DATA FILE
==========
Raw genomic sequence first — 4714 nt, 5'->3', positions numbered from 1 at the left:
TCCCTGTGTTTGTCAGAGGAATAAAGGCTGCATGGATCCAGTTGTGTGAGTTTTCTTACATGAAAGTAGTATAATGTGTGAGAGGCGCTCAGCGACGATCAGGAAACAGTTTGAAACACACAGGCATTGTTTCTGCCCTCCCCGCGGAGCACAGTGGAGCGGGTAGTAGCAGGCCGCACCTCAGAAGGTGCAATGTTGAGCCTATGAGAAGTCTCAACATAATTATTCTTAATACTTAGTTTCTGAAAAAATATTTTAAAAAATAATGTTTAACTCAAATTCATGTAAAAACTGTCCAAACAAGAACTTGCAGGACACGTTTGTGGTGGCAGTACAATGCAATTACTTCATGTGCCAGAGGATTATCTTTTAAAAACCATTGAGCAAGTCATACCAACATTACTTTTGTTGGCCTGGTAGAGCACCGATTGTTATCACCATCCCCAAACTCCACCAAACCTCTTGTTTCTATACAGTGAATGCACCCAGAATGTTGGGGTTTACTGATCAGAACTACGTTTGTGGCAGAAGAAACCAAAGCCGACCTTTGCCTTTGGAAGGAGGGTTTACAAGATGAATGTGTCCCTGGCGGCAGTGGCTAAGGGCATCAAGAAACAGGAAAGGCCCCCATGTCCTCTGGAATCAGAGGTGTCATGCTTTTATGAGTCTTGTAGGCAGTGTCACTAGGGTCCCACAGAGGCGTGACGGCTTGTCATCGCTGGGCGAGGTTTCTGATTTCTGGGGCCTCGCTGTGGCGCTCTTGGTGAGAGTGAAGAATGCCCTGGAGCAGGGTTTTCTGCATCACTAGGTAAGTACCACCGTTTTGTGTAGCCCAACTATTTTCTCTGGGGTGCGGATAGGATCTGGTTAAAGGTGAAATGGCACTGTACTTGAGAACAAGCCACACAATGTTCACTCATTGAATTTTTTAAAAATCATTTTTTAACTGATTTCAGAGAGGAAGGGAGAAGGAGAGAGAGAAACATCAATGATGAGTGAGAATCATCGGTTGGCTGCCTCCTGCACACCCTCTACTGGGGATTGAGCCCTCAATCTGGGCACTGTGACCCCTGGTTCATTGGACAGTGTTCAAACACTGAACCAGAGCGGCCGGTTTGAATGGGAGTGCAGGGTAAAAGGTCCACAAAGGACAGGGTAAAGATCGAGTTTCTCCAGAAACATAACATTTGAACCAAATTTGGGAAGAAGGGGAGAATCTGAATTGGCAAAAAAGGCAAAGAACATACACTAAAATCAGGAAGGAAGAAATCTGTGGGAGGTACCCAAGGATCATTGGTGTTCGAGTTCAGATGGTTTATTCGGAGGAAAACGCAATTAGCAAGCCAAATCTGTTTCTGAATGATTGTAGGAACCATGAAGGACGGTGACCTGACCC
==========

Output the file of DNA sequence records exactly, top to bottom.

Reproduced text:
Raw genomic sequence first — 4714 nt, 5'->3', positions numbered from 1 at the left:
TCCCTGTGTTTGTCAGAGGAATAAAGGCTGCATGGATCCAGTTGTGTGAGTTTTCTTACATGAAAGTAGTATAATGTGTGAGAGGCGCTCAGCGACGATCAGGAAACAGTTTGAAACACACAGGCATTGTTTCTGCCCTCCCCGCGGAGCACAGTGGAGCGGGTAGTAGCAGGCCGCACCTCAGAAGGTGCAATGTTGAGCCTATGAGAAGTCTCAACATAATTATTCTTAATACTTAGTTTCTGAAAAAATATTTTAAAAAATAATGTTTAACTCAAATTCATGTAAAAACTGTCCAAACAAGAACTTGCAGGACACGTTTGTGGTGGCAGTACAATGCAATTACTTCATGTGCCAGAGGATTATCTTTTAAAAACCATTGAGCAAGTCATACCAACATTACTTTTGTTGGCCTGGTAGAGCACCGATTGTTATCACCATCCCCAAACTCCACCAAACCTCTTGTTTCTATACAGTGAATGCACCCAGAATGTTGGGGTTTACTGATCAGAACTACGTTTGTGGCAGAAGAAACCAAAGCCGACCTTTGCCTTTGGAAGGAGGGTTTACAAGATGAATGTGTCCCTGGCGGCAGTGGCTAAGGGCATCAAGAAACAGGAAAGGCCCCCATGTCCTCTGGAATCAGAGGTGTCATGCTTTTATGAGTCTTGTAGGCAGTGTCACTAGGGTCCCACAGAGGCGTGACGGCTTGTCATCGCTGGGCGAGGTTTCTGATTTCTGGGGCCTCGCTGTGGCGCTCTTGGTGAGAGTGAAGAATGCCCTGGAGCAGGGTTTTCTGCATCACTAGGTAAGTACCACCGTTTTGTGTAGCCCAACTATTTTCTCTGGGGTGCGGATAGGATCTGGTTAAAGGTGAAATGGCACTGTACTTGAGAACAAGCCACACAATGTTCACTCATTGAATTTTTTAAAAATCATTTTTTAACTGATTTCAGAGAGGAAGGGAGAAGGAGAGAGAGAAACATCAATGATGAGTGAGAATCATCGGTTGGCTGCCTCCTGCACACCCTCTACTGGGGATTGAGCCCTCAATCTGGGCACTGTGACCCCTGGTTCATTGGACAGTGTTCAAACACTGAACCAGAGCGGCCGGTTTGAATGGGAGTGCAGGGTAAAAGGTCCACAAAGGACAGGGTAAAGATCGAGTTTCTCCAGAAACATAACATTTGAACCAAATTTGGGAAGAAGGGGAGAATCTGAATTGGCAAAAAAGGCAAAGAACATACACTAAAATCAGGAAGGAAGAAATCTGTGGGAGGTACCCAAGGATCATTGGTGTTCGAGTTCAGATGGTTTATTCGGAGGAAAACGCAATTAGCAAGCCAAATCTGTTTCTGAATGATTGTAGGAACCATGAAGGACGGTGACCTGACCC